Thursday, September 13, 2012

Rural Inspiration: Small Scale Mixed Use

"Geercrest is the model farm many of us envisioned as children and long for as adults"

During this period of economic stagnation many communities are eager to embrace redevelopment as it changes the familiar by delivering new investments to the places we call home. The idea of returning our community centers to prominence with the aid of mixed use, is not an uncommon component of revitalization efforts.  As we look for inspiration in building stronger communities, we should be willing to navigate the rural blacktop in our search for inspiration and innovation. Although the policies of industrial agriculture have dramatically altered rural American, we can still find our way to a place where life, work, education, and recreation become indistinguishable. The connections are all around us, the local farmers market, community garden, or our very own dinner plate point the way to a place which reflects a responsible relationship between the land and people whom it sustains. 

Mixed use developments typically invoke visions of multistory structures which combined retail, professional, and living space. Filling in the patchwork remains of a community offers more than modern new structures, it enhances the ability of local government to provide basic services without increasing costs as infill development utilizes existing resources in contrast to costly new infrastructure beget by greenfield development at the peripheries. The true appeal of mixed use may be that these projects are blurring the lines between home, work, and recreation. Mixed use offers an alternative approach to community, stepping outside the rigid confines of the auto dependent economy. As aesthetically appealing as mixed use development is, it is not the optimal solution for every community. Many small towns do not have the commercial base or density to justify multistory mixed use structures. Fundamentally however,  small towns and cities share a common interest in creating community, an effort that requires people become more than residents of a place and begin to act as stewards.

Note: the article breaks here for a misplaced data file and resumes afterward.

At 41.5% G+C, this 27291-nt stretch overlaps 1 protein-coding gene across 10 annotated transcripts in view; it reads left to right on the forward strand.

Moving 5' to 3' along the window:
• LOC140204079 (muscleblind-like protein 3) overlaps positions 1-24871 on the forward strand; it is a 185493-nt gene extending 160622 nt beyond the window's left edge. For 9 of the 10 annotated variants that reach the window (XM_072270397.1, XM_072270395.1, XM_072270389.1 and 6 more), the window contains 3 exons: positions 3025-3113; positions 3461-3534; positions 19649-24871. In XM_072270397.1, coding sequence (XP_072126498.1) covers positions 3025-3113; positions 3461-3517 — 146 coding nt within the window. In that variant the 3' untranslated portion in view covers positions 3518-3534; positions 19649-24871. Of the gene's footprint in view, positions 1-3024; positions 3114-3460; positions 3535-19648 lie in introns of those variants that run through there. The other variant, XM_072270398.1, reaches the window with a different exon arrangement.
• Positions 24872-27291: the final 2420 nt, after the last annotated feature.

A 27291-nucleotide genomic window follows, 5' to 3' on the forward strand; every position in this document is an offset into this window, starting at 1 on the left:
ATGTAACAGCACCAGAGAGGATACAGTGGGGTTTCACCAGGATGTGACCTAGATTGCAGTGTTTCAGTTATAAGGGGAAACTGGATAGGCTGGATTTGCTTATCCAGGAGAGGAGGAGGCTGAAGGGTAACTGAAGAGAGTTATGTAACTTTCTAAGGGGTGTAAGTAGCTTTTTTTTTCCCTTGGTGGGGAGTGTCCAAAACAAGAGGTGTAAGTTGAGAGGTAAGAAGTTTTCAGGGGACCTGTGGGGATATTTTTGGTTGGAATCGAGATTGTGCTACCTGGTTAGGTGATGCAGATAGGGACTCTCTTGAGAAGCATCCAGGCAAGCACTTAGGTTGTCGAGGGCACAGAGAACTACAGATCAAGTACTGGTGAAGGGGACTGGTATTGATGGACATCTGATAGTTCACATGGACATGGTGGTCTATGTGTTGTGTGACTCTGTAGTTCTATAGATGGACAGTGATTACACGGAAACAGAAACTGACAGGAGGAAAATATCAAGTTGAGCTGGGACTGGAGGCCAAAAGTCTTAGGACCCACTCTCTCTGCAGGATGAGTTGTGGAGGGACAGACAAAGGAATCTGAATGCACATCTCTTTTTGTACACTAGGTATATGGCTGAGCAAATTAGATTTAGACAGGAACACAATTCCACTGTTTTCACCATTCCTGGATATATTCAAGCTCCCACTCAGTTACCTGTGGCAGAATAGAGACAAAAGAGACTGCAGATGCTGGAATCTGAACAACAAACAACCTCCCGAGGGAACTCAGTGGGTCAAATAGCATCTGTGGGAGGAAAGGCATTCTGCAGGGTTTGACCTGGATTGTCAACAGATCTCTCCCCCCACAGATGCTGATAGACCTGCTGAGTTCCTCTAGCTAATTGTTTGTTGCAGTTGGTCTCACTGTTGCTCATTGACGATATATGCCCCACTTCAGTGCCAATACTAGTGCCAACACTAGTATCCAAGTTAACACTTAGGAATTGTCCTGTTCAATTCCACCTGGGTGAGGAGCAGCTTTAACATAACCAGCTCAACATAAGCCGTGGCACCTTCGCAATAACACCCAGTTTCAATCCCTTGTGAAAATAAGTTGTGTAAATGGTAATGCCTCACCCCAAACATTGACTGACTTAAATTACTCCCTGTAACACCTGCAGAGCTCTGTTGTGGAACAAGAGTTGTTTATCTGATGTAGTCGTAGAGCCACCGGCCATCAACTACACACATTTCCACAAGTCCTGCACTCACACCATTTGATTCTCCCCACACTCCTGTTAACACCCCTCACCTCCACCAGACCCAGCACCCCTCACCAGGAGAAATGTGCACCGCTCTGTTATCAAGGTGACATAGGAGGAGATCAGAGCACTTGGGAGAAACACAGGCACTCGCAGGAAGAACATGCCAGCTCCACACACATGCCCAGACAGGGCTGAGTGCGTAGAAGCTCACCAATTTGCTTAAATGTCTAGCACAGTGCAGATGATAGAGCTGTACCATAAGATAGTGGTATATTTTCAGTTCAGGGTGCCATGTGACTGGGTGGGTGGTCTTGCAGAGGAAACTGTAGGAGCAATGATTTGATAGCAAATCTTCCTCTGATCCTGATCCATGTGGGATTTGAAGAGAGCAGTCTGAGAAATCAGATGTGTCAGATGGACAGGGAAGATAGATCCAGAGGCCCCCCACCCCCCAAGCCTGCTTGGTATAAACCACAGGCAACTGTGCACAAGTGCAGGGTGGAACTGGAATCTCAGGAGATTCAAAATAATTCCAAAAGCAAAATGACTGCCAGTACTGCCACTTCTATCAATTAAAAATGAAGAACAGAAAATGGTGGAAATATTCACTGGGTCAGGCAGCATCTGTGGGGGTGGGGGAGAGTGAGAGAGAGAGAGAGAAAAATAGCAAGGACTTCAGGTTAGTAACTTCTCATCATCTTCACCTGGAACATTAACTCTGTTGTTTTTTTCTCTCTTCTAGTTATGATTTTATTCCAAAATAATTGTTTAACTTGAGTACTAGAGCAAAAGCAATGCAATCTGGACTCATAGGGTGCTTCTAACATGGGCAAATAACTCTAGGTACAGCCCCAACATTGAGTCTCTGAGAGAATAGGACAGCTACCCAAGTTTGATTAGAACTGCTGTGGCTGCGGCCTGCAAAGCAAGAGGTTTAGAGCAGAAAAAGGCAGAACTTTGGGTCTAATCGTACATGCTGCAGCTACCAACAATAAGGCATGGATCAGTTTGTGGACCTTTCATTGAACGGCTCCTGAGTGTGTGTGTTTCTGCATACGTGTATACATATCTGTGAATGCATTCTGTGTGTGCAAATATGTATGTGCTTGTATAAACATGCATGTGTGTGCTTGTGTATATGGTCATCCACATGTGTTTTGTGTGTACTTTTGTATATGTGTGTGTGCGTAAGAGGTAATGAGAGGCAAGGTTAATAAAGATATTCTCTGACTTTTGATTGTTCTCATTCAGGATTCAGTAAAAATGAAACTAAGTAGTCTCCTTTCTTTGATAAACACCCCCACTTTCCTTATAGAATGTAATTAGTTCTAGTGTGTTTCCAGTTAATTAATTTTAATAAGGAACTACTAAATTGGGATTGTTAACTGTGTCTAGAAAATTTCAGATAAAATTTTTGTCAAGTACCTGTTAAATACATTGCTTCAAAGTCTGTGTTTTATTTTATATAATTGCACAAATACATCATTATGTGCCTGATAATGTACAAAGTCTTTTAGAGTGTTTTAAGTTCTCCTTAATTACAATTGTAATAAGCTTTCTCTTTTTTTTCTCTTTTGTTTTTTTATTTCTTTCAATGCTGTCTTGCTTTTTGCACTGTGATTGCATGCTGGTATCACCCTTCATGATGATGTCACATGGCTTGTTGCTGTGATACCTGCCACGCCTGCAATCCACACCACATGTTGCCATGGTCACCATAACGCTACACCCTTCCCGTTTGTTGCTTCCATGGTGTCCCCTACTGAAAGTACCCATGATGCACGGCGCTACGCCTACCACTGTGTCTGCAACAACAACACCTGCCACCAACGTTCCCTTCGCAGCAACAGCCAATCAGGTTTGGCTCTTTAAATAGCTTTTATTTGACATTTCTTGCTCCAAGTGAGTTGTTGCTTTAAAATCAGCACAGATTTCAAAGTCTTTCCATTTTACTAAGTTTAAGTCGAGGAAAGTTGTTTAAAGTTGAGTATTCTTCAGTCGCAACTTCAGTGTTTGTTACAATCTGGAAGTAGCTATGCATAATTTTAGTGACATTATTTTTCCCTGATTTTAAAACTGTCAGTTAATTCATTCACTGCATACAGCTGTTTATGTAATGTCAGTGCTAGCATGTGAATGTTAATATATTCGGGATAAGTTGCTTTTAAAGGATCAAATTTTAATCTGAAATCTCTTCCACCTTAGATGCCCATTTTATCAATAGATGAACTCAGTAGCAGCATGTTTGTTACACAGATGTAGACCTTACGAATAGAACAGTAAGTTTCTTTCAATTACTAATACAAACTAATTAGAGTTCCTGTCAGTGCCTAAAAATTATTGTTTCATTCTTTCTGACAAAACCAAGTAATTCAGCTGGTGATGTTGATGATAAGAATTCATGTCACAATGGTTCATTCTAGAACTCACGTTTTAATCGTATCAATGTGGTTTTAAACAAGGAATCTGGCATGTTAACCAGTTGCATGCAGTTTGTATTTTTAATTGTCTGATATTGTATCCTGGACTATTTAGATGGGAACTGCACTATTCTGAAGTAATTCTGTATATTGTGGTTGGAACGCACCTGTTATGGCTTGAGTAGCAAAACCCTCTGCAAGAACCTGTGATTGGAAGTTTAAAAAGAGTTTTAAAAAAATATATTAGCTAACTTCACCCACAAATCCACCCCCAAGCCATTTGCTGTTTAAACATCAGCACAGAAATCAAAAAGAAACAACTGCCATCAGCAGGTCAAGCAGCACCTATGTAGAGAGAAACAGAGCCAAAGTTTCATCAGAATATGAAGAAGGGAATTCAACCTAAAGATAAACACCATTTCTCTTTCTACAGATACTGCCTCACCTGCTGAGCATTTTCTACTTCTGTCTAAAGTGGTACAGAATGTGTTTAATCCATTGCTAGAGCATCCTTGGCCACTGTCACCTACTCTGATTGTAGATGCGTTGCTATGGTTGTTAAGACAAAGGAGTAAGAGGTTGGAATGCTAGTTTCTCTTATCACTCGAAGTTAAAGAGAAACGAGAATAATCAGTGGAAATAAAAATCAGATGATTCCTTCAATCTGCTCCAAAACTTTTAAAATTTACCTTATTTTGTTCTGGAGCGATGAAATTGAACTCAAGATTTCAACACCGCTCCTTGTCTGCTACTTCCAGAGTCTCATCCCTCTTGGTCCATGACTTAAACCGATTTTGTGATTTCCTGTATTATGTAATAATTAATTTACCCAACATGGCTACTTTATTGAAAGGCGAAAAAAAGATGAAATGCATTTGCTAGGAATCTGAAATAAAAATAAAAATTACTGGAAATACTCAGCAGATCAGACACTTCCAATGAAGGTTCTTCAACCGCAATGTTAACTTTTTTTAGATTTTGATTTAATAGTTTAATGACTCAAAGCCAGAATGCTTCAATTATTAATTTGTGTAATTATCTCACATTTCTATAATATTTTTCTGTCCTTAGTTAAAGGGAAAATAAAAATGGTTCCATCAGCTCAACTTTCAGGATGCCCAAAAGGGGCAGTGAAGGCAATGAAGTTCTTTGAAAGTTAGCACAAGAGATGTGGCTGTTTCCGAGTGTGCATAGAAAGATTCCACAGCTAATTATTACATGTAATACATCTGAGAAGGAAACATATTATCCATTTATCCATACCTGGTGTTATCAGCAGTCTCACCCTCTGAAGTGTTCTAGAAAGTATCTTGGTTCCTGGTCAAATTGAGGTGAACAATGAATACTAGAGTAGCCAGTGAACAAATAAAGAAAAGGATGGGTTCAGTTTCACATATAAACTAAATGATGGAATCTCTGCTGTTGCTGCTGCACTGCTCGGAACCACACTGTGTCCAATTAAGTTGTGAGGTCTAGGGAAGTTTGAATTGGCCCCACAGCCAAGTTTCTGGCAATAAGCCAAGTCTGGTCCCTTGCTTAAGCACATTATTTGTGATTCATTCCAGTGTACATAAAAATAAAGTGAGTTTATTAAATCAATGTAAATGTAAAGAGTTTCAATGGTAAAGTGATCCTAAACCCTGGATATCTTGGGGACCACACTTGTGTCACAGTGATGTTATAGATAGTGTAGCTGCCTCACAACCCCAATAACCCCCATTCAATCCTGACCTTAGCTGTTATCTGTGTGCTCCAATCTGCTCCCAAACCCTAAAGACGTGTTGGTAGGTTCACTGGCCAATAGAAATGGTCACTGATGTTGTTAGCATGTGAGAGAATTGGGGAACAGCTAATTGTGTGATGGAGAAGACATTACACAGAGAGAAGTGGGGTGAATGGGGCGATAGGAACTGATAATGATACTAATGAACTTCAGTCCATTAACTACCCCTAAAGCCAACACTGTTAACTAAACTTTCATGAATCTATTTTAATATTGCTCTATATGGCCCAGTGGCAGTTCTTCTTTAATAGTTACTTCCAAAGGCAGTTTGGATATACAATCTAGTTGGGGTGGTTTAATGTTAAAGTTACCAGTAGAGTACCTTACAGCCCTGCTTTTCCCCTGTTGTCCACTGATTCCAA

One rural example of a community built on stewardship is Geercrest Farms, located in Oregon’s fertile Willamette Valley. Geercrest is far more than an organic vegetable plot. What sets Geercrest apart from other producers is a partnership with the land that is the foundation for a vibrant agricultural community. The farm has four functions which are indistinguishable in day to day activities. The essential functions at Geercrest include; providing for the family, growing food, educating, and serving as a sanctuary. The farm takes an innovative and modern approach to these traditional farm functions and it’s what makes Geercrest a reality. In short, Geercrest is the model farm many of us envisioned as children and long for as adults.